Friday, August 19, 2022
HomeNewsMachine learning platform predicts surgical complications 

Machine learning platform predicts surgical complications 

MySurgeryRisk was created to help prevent some complications by predicting the risk rates for patients planning to undergo surgery.

Researchers from the University of Florida have developed a machine-learning platform called MySurgeryRisk, that can predict and address postoperative surgical complications as accurately as the clinicians.

MySurgeryRisk was created to help prevent some complications by predicting the risk rates for patients planning to undergo surgery. The platform was created using 74,000 procedures, including 58,000 adult patients at the University of Florida Health. Also, it was trained to predict post-surgery complications using 135 variables extracted from patient EMRs. These variables included laboratory, clinical, demographic, pharmacy, and other data.

The system algorithm was then tested to predict prolonged intensive care unit stays and mortality risk after the surgical procedures. The platform can predict the risk of 8 major surgical complications, including sepsis, cardiovascular issues, neurological issues, and acute kidney injury.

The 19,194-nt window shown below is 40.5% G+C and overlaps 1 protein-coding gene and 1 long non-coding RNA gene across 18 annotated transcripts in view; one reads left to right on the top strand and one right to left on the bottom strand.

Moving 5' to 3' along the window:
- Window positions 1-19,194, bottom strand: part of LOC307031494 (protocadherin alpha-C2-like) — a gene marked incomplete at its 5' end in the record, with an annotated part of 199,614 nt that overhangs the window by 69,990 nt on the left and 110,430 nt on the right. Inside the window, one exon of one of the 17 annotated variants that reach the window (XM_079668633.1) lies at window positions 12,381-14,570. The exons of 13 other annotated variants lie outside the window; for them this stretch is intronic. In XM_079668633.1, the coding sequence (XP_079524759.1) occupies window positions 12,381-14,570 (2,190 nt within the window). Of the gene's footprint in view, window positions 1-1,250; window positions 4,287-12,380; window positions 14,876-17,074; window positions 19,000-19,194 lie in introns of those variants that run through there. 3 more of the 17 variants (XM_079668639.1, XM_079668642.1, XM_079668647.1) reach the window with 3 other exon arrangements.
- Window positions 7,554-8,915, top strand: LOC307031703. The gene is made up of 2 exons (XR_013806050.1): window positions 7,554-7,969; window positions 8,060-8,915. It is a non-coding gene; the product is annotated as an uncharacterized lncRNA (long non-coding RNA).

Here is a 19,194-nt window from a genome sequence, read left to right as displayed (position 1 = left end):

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After the successful development and training, the researchers compared MySurgeryRisk’s accuracy in predicting surgical complications in 100 cases to the predictions of the surgeons for the same cases. The platform performed on par with the surgeons in predicting the probability of complications in most patients. However, it outperformed the surgeons at predicting blood clots in veins.

The platform is valuable for surgeons while preparing for a surgical procedure. With predictions of risks from MySurgeryRisk in mind, surgeons can be more strategic in the operating room, like choosing to implement additional techniques to improve patient outcomes.

The researchers aim to make MySurgeryRisk more precise in the future by including thousands of potentially relevant, uncollected data found in the operating room. For example, information from anesthesia devices and ventilator monitors. They also aim to expand validation testing of the tool at other healthcare institutions across Florida and make it more widely available.

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Sahil Pawar
Sahil Pawar
I am a graduate with a bachelor's degree in statistics, mathematics, and physics. I have been working as a content writer for almost 3 years and have written for a plethora of domains. Besides, I have a vested interest in fashion and music.

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